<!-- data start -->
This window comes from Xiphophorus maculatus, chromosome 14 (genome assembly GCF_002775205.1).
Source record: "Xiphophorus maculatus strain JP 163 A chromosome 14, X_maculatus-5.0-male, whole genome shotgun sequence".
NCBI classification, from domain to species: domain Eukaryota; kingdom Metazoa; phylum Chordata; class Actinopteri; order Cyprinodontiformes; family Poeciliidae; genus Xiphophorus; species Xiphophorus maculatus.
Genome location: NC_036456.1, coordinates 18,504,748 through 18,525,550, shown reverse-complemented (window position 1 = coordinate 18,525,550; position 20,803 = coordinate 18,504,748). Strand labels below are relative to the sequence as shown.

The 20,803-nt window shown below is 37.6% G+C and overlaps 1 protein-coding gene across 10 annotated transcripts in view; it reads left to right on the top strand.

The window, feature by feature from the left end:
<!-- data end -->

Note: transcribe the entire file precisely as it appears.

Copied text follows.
This window comes from Xiphophorus maculatus, chromosome 14 (genome assembly GCF_002775205.1).
Source record: "Xiphophorus maculatus strain JP 163 A chromosome 14, X_maculatus-5.0-male, whole genome shotgun sequence".
NCBI classification, from domain to species: domain Eukaryota; kingdom Metazoa; phylum Chordata; class Actinopteri; order Cyprinodontiformes; family Poeciliidae; genus Xiphophorus; species Xiphophorus maculatus.
Genome location: NC_036456.1, coordinates 18,504,748 through 18,525,550, shown reverse-complemented (window position 1 = coordinate 18,525,550; position 20,803 = coordinate 18,504,748). Strand labels below are relative to the sequence as shown.

The 20,803-nt window shown below is 37.6% G+C and overlaps 1 protein-coding gene across 10 annotated transcripts in view; it reads left to right on the top strand.

The window, feature by feature from the left end: